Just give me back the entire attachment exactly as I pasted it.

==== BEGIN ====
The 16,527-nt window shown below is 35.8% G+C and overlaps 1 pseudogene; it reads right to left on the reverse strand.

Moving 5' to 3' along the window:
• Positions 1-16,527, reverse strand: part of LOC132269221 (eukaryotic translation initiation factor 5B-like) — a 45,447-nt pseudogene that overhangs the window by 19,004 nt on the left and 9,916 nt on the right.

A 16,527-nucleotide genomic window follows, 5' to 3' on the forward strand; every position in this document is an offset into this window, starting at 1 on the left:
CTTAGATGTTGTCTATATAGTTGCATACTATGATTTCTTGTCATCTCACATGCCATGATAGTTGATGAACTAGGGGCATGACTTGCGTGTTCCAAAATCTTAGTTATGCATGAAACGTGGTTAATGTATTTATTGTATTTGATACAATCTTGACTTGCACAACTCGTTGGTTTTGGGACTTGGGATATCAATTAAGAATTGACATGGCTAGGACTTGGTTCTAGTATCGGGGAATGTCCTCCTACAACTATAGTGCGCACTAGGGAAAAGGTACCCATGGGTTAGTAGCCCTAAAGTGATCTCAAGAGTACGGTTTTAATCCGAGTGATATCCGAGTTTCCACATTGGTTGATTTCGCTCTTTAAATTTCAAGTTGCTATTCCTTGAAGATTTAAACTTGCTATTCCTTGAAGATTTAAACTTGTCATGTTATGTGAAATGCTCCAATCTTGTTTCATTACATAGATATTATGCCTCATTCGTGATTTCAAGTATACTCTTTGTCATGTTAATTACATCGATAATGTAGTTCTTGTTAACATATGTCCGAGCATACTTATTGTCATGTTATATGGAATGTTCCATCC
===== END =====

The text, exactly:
The 16,527-nt window shown below is 35.8% G+C and overlaps 1 pseudogene; it reads right to left on the reverse strand.

Moving 5' to 3' along the window:
• Positions 1-16,527, reverse strand: part of LOC132269221 (eukaryotic translation initiation factor 5B-like) — a 45,447-nt pseudogene that overhangs the window by 19,004 nt on the left and 9,916 nt on the right.

A 16,527-nucleotide genomic window follows, 5' to 3' on the forward strand; every position in this document is an offset into this window, starting at 1 on the left:
CTTAGATGTTGTCTATATAGTTGCATACTATGATTTCTTGTCATCTCACATGCCATGATAGTTGATGAACTAGGGGCATGACTTGCGTGTTCCAAAATCTTAGTTATGCATGAAACGTGGTTAATGTATTTATTGTATTTGATACAATCTTGACTTGCACAACTCGTTGGTTTTGGGACTTGGGATATCAATTAAGAATTGACATGGCTAGGACTTGGTTCTAGTATCGGGGAATGTCCTCCTACAACTATAGTGCGCACTAGGGAAAAGGTACCCATGGGTTAGTAGCCCTAAAGTGATCTCAAGAGTACGGTTTTAATCCGAGTGATATCCGAGTTTCCACATTGGTTGATTTCGCTCTTTAAATTTCAAGTTGCTATTCCTTGAAGATTTAAACTTGCTATTCCTTGAAGATTTAAACTTGTCATGTTATGTGAAATGCTCCAATCTTGTTTCATTACATAGATATTATGCCTCATTCGTGATTTCAAGTATACTCTTTGTCATGTTAATTACATCGATAATGTAGTTCTTGTTAACATATGTCCGAGCATACTTATTGTCATGTTATATGGAATGTTCCATCC